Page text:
Graham Reid | | 2 min read
As their name implies, this country-folk duo of Jack Ringhand and Lara Robertson out of Dunedin are indeed towering and leggy figures.
On this 10-song debut Tall Folk arrive as fully formed and impressive songwriters who shift effortlessly from downbeat political folk (Empire) to the jaunty sounding but lyrically wry (Could Be Worse) and the downright gorgeous soundscape of the title track at the end.
This is an album which rewards unpicking.
If you'd never heard Dolly Parton's Jolene, Robertson's Dani addressing a similar sentiment – but with more complexity in its forgiving tone and understanding -- is outstanding as she aches through it with pedal steel and violin: “Dani won't you leave my man to me, I know you must be lonely, I know it's hard to let go . . . he's not strong enough to let you go”.
Westward at first hearing seems the slightest piece here as Ringhand repeats the line “I'm moving westward”.
But on careful listening his tone too takes on greater depth with an unstated backstory and an almost defeated mood in the final verse which is akin to one of the most reflective ballads of Springsteen's middle period: “I see the frame as clear as day, but no picture yet”.
After Robertson's somewhat bleak ballad Man Alone (“on an island, died alone, nobody there to save him”) Ringhand's upbeat Take One with flighty fiddle comes as the necessary counterpoint.
Could Be Worse will bring a slow smile as it juggles the cheery melody with the lyrics: “See that butcher cut that meat, at least I ain't what I eat . . . could be worse, Lord”.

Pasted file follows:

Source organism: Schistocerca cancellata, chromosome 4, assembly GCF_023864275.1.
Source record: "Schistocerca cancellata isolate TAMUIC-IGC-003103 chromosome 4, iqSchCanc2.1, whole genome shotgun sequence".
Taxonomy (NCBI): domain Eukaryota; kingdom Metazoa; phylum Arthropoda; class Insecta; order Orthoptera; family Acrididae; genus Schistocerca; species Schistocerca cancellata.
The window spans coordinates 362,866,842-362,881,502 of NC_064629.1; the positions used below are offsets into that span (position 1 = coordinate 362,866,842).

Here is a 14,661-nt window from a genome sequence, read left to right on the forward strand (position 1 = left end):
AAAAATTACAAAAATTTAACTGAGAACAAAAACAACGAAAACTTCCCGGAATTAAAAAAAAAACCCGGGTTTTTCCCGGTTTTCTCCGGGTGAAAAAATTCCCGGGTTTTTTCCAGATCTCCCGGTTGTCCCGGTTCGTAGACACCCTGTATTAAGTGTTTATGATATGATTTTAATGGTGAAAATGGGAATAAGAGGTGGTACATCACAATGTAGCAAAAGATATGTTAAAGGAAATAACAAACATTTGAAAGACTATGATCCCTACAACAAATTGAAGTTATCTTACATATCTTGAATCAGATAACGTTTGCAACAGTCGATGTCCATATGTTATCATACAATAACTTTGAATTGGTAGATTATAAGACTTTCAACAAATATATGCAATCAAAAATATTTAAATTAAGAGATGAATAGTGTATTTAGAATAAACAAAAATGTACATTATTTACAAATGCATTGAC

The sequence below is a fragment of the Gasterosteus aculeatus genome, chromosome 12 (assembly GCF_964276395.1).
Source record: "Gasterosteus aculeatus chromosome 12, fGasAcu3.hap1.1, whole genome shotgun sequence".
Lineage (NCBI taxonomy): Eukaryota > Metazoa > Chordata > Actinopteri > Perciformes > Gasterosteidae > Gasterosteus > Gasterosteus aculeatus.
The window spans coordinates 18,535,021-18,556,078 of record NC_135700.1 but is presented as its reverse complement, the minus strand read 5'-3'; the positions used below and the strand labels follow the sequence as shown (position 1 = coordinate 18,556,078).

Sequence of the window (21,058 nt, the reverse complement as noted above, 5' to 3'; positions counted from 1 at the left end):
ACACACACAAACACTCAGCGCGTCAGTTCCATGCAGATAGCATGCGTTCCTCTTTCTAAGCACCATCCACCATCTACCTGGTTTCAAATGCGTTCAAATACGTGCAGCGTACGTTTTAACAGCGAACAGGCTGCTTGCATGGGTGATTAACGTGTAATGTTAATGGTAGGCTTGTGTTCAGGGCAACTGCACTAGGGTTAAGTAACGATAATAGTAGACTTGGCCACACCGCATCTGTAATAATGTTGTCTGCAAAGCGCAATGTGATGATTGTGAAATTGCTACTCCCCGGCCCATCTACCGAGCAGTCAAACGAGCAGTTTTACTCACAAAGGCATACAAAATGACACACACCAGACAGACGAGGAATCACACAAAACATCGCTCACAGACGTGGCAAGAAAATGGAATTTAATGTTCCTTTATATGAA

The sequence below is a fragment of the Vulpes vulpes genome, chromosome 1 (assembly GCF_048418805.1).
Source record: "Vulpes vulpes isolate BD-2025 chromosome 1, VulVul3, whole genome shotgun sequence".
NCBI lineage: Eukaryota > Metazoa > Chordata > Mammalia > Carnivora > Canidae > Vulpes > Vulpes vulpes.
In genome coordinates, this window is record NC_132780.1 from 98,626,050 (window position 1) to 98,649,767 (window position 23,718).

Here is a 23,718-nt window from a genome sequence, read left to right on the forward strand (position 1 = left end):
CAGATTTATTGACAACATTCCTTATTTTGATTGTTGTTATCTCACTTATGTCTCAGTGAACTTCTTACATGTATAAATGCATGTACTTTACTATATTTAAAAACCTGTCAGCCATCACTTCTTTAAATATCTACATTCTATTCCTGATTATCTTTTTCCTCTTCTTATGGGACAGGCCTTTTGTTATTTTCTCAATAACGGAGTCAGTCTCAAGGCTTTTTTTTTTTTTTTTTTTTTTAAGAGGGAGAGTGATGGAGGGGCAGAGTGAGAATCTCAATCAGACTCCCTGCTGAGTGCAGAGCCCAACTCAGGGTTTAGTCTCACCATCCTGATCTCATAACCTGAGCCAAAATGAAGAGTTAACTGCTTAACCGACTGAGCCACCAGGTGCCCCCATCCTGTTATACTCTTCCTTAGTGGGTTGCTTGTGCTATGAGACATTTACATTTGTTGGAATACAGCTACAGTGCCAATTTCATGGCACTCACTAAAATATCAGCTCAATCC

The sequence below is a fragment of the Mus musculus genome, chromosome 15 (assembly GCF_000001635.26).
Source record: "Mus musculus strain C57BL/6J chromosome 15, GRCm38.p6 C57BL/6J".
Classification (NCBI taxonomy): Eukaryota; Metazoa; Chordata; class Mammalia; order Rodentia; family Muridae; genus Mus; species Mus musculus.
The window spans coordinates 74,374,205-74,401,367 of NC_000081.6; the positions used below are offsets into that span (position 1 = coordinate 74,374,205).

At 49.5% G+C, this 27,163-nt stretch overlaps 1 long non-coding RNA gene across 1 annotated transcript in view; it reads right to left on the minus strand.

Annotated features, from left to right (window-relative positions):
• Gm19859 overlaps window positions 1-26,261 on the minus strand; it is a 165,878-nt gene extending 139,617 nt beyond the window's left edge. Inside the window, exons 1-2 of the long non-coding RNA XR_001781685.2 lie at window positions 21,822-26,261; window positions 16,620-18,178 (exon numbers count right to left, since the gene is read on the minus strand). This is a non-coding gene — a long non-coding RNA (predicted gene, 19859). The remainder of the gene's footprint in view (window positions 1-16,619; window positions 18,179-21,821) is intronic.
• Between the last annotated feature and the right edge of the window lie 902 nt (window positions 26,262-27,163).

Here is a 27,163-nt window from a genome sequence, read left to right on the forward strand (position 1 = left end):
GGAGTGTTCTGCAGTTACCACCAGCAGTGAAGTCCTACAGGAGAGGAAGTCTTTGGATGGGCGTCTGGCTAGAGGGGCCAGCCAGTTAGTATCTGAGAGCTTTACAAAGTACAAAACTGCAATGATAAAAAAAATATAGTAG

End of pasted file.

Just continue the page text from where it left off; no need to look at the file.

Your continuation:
An American expat, Ringhand reflects on his damaged homeland in the sad, stately and thoughtful Empire: “I pledged allegiance, stood tall in the bleachers but war crimes and your lies weren't in the agreement . . . don't you claim my name on your firearms sent to the Middle East . . . I ain't dyin' in the empire”.
It's as striking an album opener as that lovely title track is as a closer.
There is intelligence, breadth and depth here in songs delivered with classic country harmonies and assured solo passages.
And the support is equally superb from drummer Paul McLennan-Kissel, bassist John Dodd, Craig Monk (violin, viola), John Egenes (pedal steel, dobro, mandolin), keyboard player Tom Corrigan and Ryan Finnie (percussion).
Recorded in Port Chalmers by Tom Bell and mastered by David Glasser (Grateful Dead, Mandolin Orange) at Airshow Mastering in Colorado, this is as fine an album – be it local or international, country or folk or what have you – as you are likely to hear.
You can hear and buy this album at bandcamp here
Tall Folk's Wiser tour dates
Dog With Two Tails, Dunedin, Jan 14
Grainstore Gallery, Oamaru, Jan 15
Wunderbar, Lyttleton, Jan 16
The Boathouse, Nelson, Jan 21
The Mussel Inn Onekaka, Jan 23
Meow, Wellington, Jan 26
Common Room Hastings, Jan 27
The Back Room, Thames, Jan 30
Leigh Sawmill, Leigh, Jan 31
Craft Beer & Food Festival, Dunedin, Feb 4 and 5
Christchurch Folk Music Club, Feb 13